by Kyosuke Mizukawa and Junji Akechi, Staff Writers

Striving to fill voids, evidence of victims remains 76 years after atomic bombing — “Shichotai” remnants, Part 5: Site of soccer stadium

Should be made into place where lives of victims are remembered

Citizens begin movement to pass on memories

One letter postmarked August 5, 1945, is kept in the archives of the Hiroshima National Peace Memorial Hall for the Atomic Bomb Victims, located in Hiroshima’s Naka Ward. The postcard was written by Tamotsu Nakagawa, then 28, and addressed to his wife Yoshiko. Mr. Nakagawa belonged to the former Japanese Army’s transport unit known as the Chugoku District transport soldier recruitment unit (“Shichotai” in Japanese). Mr. Nakagawa wrote about, among other things, his feelings toward their daughter Keiko, who had died of an illness at the age of 3 earlier in March.

“You know that I am well if you do not hear from me. Five months have already passed since Keiko died. Make sure you attend to all the details of her first ‘Bon’ memorial service. I will pray for her soul wherever I am. I hope you are well,” were some of the sentiments expressed in his writing.

It is believed that Mr. Nakagawa experienced the atomic bombing near his barracks on the day after he posted this letter. He died four days later at the place he was taken for treatment. Mr. Nakagawa, a company employee, was living in Tokyo with his wife and two children before he was drafted in March 1945. He was first assigned to an army unit in Tottori Prefecture, his legally recognized domicile, and then was transferred to Hiroshima.

One month after Mr. Nakagawa died in the atomic bombing, the letter reached Yoshiko and their son Shinobu, then 1, in Tottori Prefecture, where they had been evacuated for safety’s sake. Shinobu, now 76, lives in Tokyo’s Shinagawa Ward. “I have no memory of my father, so the letter is a miraculous keepsake that conveys his thoughts right before his death. I hope keeping it as evidence that he lived in this world can serve for the repose of his soul.” The letter was handed down to Shinobu when his mother died in 2014. He donated it to the memorial hall in 2018.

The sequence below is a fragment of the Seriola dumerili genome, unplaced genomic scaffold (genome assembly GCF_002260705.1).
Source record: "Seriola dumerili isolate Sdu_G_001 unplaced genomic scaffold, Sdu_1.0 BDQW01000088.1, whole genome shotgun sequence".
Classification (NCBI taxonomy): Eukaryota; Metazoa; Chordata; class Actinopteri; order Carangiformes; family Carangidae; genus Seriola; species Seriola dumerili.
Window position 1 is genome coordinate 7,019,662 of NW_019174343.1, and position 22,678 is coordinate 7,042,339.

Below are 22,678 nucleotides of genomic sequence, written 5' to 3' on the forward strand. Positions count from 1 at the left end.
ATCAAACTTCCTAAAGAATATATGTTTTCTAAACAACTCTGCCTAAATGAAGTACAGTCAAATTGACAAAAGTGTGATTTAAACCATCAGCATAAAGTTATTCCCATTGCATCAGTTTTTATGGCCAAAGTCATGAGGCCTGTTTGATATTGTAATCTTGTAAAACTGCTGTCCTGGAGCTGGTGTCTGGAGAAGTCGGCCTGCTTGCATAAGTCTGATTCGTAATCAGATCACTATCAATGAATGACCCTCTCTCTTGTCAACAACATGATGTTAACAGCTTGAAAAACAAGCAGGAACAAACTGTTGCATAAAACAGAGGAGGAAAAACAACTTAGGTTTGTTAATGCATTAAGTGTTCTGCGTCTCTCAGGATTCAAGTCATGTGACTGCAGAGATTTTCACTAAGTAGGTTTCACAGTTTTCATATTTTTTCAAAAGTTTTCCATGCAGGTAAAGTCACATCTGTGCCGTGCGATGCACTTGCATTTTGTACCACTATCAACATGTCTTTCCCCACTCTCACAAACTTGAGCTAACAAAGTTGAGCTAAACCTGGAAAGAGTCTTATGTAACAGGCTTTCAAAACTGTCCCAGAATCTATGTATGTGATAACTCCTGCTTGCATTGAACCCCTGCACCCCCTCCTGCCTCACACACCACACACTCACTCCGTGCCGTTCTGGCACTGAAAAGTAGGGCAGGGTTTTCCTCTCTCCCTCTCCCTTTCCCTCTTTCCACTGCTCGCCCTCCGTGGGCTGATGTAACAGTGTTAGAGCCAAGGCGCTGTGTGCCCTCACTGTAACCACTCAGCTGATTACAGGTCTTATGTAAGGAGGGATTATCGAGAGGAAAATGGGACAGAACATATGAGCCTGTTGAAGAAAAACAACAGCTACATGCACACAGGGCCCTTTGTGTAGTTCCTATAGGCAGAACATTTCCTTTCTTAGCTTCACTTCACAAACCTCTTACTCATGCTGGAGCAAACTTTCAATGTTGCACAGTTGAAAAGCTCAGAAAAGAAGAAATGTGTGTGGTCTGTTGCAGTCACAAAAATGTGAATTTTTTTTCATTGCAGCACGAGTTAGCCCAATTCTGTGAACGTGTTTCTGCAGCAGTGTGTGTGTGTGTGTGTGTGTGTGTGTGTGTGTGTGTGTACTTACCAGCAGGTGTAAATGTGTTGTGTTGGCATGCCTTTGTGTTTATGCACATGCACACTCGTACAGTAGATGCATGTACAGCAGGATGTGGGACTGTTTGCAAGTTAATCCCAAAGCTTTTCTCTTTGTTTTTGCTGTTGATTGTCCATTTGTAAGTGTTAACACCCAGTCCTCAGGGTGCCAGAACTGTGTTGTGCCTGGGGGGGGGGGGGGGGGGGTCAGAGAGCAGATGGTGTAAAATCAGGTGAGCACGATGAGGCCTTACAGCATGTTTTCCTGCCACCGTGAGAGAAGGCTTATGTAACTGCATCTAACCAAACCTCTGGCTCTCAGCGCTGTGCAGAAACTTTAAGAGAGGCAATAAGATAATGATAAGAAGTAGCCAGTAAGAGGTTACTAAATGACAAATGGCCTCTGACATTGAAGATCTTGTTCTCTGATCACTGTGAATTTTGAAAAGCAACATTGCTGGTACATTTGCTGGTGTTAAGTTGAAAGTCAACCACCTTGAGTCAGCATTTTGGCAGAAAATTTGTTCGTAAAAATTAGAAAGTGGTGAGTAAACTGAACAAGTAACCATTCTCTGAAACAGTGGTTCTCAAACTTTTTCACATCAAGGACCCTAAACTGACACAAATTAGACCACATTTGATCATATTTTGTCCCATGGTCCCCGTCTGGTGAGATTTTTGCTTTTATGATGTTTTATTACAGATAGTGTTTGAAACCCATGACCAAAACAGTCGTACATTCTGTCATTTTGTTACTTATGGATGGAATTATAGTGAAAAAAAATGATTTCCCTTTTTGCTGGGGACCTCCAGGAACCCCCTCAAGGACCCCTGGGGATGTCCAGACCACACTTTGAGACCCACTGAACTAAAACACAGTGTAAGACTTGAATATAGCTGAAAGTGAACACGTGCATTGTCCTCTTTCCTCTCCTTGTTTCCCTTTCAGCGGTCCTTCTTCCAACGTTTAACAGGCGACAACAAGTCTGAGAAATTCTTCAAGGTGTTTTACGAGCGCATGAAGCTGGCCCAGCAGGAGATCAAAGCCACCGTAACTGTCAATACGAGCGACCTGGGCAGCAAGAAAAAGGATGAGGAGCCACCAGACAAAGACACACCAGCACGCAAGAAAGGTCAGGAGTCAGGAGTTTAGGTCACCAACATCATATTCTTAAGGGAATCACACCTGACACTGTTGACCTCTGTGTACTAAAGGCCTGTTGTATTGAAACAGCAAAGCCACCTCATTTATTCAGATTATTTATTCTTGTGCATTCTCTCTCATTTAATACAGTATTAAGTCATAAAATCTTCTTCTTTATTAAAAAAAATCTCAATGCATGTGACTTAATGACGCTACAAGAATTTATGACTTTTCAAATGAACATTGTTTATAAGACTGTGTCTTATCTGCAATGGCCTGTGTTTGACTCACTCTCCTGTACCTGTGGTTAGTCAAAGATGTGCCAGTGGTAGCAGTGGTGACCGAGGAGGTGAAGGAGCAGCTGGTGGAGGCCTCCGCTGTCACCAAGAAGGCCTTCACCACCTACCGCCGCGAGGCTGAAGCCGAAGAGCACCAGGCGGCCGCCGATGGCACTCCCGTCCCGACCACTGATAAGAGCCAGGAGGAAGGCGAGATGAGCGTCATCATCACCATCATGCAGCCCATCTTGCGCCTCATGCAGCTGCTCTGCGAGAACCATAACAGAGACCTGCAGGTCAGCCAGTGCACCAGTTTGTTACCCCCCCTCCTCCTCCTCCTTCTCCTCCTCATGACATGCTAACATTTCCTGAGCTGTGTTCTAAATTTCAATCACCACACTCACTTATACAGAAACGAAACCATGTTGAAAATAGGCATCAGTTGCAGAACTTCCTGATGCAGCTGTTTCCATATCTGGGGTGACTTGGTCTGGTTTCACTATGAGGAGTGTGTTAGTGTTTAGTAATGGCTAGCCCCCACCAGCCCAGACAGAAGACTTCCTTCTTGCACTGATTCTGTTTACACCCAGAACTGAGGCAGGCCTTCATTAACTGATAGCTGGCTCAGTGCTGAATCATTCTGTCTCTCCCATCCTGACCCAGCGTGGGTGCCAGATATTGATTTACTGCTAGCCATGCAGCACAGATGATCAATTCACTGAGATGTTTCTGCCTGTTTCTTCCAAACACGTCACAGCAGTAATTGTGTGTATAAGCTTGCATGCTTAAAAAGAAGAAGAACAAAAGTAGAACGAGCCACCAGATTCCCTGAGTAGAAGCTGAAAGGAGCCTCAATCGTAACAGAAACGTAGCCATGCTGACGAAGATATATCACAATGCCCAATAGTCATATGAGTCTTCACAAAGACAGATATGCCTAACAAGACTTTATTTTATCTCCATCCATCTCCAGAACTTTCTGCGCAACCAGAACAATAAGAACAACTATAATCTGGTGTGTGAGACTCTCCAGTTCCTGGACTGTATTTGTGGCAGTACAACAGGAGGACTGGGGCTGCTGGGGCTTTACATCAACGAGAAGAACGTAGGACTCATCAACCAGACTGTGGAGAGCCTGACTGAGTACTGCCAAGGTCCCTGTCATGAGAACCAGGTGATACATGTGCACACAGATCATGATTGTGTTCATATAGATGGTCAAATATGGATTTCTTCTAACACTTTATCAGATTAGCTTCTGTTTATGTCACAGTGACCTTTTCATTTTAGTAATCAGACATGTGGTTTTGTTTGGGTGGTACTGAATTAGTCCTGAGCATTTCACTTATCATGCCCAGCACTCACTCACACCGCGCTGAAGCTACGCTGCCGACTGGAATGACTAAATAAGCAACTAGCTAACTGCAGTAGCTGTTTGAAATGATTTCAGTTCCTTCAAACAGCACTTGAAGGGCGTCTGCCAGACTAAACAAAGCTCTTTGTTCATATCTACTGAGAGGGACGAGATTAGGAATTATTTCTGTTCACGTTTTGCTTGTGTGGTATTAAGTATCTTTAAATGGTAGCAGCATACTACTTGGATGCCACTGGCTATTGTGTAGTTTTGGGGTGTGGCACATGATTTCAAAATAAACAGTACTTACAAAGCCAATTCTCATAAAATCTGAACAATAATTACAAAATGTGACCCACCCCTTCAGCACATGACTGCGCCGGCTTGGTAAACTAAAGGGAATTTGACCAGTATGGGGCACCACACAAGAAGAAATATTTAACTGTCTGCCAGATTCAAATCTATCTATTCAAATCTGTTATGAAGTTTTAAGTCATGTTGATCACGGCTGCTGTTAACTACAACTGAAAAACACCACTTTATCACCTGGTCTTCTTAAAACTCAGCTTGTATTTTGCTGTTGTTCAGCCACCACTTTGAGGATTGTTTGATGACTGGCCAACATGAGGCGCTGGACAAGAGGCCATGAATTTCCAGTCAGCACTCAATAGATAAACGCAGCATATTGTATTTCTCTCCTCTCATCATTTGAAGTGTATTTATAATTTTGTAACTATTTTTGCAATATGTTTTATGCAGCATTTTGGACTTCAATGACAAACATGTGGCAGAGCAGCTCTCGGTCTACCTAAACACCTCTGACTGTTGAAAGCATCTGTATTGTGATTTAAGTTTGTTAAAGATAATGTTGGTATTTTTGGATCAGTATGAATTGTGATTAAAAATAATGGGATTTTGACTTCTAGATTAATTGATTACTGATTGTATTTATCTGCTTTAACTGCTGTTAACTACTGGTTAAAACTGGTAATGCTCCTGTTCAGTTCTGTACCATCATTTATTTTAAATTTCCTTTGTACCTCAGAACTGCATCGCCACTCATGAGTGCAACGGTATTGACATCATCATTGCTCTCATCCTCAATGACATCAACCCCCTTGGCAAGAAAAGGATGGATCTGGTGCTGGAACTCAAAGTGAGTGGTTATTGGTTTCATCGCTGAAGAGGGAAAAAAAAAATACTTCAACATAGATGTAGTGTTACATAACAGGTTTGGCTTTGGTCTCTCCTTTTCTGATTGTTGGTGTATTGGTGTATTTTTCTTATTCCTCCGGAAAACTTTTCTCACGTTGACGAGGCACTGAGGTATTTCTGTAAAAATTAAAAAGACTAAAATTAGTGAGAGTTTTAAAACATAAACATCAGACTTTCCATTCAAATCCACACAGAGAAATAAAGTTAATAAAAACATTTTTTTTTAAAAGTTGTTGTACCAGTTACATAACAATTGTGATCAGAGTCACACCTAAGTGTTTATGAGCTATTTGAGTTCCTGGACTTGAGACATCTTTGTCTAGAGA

No monument or explanatory panel

As an architect, Shinobu used to run a design firm. Since closing the firm in 2016, he has been able to afford the time to explore his father’s life. In a letter to Yoshiko, his father had written, “Only after I became a father did I truly learn to appreciate how much I owe to my parents and how adorable our children are,” and “I had hoped to see Shinobu again, but I couldn’t….” Learning of his father’s love for his children, Shinobu said his chest tightened with emotion.

He visited Hiroshima to find out more about his father. He discovered the temple at which his mother received the box containing his father’s ashes. Nevertheless, there are still “voids” to fill. There is no definite information about what his father did in the Shichotai unit and where he was when the bomb exploded. Shinobu walked around the open space of Hiroshima’s Central Park, the location where the facilities of the unit were once located, but he was unable to find any monument for A-bomb victims or explanatory panels telling of the detailed circumstances around the time of the atomic bombing.

For this reason, although he lives in Tokyo, he is intensely interested in what will happen to the remnants of the unit’s facilities. “I plan to visit there as soon as the coronavirus pandemic is under control.” While the city government is considering preserving a portion of the remnants in the park, as an architect, Shinobu is interested in how the soccer stadium and the remnants will be made to share the same space. “There are many souls of victims under the ground of Central Park. I hope it can be made into a place where visitors also have the opportunity to face this tragic history,” he said.

Some citizens have begun to utilize the remnants in passing down memories of the atomic bombing. On July 15, eight Hiroshima Peace Volunteers from the Hiroshima Peace Memorial Museum participated in a fieldwork event near the excavation site to learn what they could about the Shichotai unit. Shunsuke Taga, 71, who organized the event, served as a guide.

Hope for preservation of part of remnants

Mr. Taga referred to how the Shichotai unit’s members were looked down on in the army because they transported supplies behind the lines to the combat troops. Some sang the ditty, “If transport soldiers can be called soldiers, butterflies and dragonflies can be called birds.” Notes and testimonies made by former transport soldiers tell of the unjust treatment. “I was told that horses were more important than I was, and I was actually beaten,” describes one account.

On the other hand, many civilians from inside and outside Hiroshima Prefecture were recruited and assigned to work for the Shichotai unit to help in the war effort. Many were killed in the atomic bombing. Mr. Taga said, “Even one part of the remnants should be preserved to convey the overall image of Hiroshima as a military city and the horrific reality of war.”

The remnants of the Shichotai unit’s facilities were discovered prior to construction of a soccer stadium. The remnants silently tell everyone that what happened there should not be forgotten into a “void,” even if the cityscape should happen to change.

While reporting for this article, we met victims’ relatives who are trying to hand down records of victims’ lives and personal belongings. We listened to elderly former members of the unit and discovered written notes. We can still preserve “evidence” to fill the voids that persist in the overall picture of the atomic bombing, the military city, and the history of its reconstruction.

(Originally published on July 18, 2021)